At this point though I'm thinking SEO has gotta be dead as a startup business model. It was kind of unknown stuff in 2003 but now the cat's out of the bag. It seems like the last attempt of web 2.0 sites that aren't able to get social adoption is to start flooding the Google index with tag landing page spam or a crappy template page for every restaurant in the country.
That parallels some of my own thoughts, e.g. in observing the downward-spiral of blog-search site Technorati (it's a cautionary tale - all that sucking-up to A-listers and feeding the egos of the BigHeads, yet Google just rolls in and grabs the niche of searching blogs).
The SEO business model is a huge crapshoot. Wikipedia's success in fact relies heavily on its having hit the Google algorithm jackpot, which is a very under-remarked aspect (yes, it's obvious it ranks at the top, but the various implications don't get out into the policy world of high-status pundits writing about how wonderful it is to have all the little people working for free, and how we can build a new society on the backs of "volunteerism"). SEOishly, It's not really an encyclopedia so much as a link/traffic-factory.
But as with all lotteries, there can only be a few winners, and everyone else loses - e.g. recently, Answers.com getting Google-demoted. First you have to win, then keep the prize!
It's all definitely not something worth chasing, at least if you don't have a lot of VC money to burn.
I thought I'd missed the boat on the "statistics porn" a few days ago about the growth of blog search engine Technorati, but a related round today seems to be a good opportunity. Their traffic is supposedly booming. No reason is given, though it's possible that the increases are from Google ranking certain of their category ("tag") pages highly in search results. That's legitimate, but also fragile, since what Google giveth, it can also taketh away in the next algorithm reshuffle. The "stat-porn" matches with a rumor of Technorati trying to find a buyer while the bubbling is good.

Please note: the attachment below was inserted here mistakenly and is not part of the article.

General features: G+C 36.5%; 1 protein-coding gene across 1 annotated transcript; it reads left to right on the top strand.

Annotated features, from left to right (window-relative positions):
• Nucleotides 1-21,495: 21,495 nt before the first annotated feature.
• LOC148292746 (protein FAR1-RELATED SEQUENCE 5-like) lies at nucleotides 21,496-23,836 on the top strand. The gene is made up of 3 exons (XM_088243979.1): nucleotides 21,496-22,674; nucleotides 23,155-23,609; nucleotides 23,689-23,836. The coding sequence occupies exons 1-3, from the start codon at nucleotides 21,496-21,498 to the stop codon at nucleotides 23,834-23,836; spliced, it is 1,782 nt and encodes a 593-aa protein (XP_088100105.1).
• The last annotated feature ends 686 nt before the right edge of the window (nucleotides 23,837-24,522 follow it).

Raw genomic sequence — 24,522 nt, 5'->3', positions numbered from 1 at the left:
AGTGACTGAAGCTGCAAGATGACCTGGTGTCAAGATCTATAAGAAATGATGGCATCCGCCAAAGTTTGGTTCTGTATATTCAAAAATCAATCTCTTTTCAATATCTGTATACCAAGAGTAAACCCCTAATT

Speak of a buyout, and Dave Sifry (their CEO) will appear in the comments, and recite the official company line (that public relations is what's called "conversation" - no offense to Dave Sifry meant, he's a very nice guy, but that's what happening). I will save him the trouble: "I can assure you that Technorati is most definitely not for sale or looking for money, and we've got a lot of really great things going on."
Now, Technorati is reported to have at least $17 million dollars ($6.5M in 2004 + $10.5M in 2006) in venture capital investment, with venture capitalists having a majority of the company as of the last round (seems reasonable). So if you believe they aren't for sale, given all that VC money and Google's competition, well, then, I have a blog search engine to sell you.
I find it all interesting for all the associated implications. It's a case study of where in a data-mining start-up, technology is not destiny and the marketing seems to be decisive (and even then it's a struggle). Companies like PubSub and Findory, were innovative, but died (it'll be worthwhile to see how tracker Megite fares).
So when people ask why if I'm so smart I'm not rich, I mean, running my own data-mining startup, the basic answer is that I'm not good at marketing. What seems to propel Technorati ahead of the pack is what I call "serving the A-list". I get it. Send attention to them, and they send attention to you. But it's not for me.